Use a max length password.... or not?

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Well-known member
Nov 15, 2020
Which is more secure - to use the maximum length password a system will allow, or use a slightly shorter length password?

When using a password manager, it becomes trivial to use passwords that match the maximum length a system will allow. But, if that became practice, would that "known length" password be harder or easier to crack than using a password of slightly less than maximum length - say a random few characters shorter than maximum length? If max length became the norm - hackers would target that length only (or first).

If the max password length allowed is short, using every character (bit of entropy) permitted is essential. If the max password length is large, it won't matter if they guess that you're using that many characters because it will take them an eternity to brute strength attack.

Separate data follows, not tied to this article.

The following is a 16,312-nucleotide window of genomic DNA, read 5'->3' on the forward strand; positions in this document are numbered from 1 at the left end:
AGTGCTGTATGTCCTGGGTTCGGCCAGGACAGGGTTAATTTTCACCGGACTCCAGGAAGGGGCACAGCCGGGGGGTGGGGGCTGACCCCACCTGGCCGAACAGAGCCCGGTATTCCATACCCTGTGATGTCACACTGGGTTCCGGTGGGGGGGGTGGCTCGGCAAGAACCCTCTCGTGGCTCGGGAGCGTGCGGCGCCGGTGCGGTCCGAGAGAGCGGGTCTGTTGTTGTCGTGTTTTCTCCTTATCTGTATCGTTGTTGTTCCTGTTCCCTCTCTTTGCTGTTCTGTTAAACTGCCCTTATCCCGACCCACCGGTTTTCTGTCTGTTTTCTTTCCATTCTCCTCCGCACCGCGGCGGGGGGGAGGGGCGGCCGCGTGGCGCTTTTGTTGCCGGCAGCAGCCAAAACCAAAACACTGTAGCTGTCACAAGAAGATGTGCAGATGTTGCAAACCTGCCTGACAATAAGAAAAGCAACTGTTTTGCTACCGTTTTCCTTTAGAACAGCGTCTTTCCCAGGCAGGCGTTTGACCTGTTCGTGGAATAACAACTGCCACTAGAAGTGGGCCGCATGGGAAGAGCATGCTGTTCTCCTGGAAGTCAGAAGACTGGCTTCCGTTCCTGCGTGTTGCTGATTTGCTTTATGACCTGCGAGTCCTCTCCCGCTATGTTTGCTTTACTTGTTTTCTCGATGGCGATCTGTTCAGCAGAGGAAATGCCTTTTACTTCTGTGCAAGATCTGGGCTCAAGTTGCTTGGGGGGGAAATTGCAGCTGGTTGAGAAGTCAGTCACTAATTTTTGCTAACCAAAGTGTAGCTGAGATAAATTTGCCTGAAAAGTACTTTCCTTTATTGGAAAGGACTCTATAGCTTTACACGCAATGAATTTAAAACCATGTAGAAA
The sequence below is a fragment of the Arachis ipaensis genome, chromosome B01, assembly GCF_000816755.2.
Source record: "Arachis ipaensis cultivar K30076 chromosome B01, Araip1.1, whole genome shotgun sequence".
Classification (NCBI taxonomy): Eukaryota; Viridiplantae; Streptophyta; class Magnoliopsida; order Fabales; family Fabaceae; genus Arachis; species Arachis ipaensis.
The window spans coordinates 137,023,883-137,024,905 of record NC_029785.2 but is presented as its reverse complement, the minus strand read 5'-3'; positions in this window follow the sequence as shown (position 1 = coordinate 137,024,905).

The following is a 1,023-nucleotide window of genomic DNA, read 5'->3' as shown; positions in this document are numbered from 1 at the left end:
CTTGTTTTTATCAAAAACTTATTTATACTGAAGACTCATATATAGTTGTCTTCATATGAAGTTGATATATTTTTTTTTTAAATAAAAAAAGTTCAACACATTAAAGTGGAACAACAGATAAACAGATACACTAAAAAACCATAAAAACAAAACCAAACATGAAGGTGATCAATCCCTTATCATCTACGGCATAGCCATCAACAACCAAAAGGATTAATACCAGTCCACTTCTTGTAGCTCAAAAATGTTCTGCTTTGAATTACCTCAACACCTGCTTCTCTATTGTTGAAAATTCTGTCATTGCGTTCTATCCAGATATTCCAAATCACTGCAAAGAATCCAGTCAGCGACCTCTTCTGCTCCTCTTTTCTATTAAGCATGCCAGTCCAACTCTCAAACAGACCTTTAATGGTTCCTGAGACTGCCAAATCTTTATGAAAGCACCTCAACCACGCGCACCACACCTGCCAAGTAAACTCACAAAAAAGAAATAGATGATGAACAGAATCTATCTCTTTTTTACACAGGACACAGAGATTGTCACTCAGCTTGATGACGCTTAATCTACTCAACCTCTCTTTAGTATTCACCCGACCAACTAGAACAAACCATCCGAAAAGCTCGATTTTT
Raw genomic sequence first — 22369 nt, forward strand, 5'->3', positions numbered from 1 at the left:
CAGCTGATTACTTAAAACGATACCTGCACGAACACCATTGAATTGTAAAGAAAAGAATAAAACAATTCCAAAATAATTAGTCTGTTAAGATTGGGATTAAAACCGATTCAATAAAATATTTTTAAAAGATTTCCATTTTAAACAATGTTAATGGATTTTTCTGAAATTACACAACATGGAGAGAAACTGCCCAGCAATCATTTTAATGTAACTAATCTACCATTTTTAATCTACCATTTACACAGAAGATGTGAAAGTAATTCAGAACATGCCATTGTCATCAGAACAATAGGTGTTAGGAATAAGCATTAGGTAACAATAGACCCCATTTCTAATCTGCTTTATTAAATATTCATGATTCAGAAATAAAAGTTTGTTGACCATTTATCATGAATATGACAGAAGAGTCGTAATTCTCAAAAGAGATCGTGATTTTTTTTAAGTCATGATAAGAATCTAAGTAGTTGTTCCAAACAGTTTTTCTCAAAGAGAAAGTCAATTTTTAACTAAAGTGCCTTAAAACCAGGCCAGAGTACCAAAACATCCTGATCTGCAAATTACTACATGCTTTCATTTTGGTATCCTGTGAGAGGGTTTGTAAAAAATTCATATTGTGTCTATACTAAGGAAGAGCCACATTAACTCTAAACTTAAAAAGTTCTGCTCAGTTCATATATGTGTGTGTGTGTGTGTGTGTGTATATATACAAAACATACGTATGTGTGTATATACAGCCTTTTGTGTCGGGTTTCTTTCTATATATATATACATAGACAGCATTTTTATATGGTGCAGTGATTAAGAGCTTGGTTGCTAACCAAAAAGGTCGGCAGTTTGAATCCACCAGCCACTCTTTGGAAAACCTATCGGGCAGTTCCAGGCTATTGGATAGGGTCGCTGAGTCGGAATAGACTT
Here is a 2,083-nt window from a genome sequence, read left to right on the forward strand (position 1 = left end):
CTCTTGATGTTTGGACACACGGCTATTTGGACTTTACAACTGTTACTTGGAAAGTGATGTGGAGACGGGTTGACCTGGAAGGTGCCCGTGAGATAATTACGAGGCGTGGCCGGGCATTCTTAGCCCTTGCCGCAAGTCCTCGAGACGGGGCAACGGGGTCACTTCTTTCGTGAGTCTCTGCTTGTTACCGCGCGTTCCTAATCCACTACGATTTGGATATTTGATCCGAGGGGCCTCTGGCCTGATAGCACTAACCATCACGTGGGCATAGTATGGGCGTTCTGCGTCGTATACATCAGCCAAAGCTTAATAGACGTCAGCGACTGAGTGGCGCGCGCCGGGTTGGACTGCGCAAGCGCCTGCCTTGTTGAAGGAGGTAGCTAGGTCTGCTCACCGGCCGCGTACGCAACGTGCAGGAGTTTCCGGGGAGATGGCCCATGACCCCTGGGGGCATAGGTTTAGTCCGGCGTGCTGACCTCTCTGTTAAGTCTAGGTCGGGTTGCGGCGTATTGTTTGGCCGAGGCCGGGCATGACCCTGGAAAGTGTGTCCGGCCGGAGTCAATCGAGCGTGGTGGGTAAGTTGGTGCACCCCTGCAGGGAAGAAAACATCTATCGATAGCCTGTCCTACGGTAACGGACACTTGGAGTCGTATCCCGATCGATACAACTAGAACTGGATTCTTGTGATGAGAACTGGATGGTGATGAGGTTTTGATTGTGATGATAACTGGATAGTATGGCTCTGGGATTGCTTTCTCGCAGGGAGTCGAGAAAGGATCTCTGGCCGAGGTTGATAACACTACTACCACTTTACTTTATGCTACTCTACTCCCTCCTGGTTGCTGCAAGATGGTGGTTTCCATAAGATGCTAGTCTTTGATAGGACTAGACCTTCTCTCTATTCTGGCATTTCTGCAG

For expedience and the quickest returns, I expect the typical hacker to go for the low-hanging fruit first. That would bias their attacks on the shorter range of password lengths.
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If we're talking 15+ characters, I presume you're using a password manager (or writing them in a book, the analog password manager.) In this case you should be making your password truly random. There is no opportunity for password cracking when your password is 25+ characters, and there probably never will be, no matter the advances in technology. So based on that fact, it probably doesn't matter either way, but length will always make it take [much] longer to theoretically attack. (The attack might go from 10x the age of the universe to 1000x though.)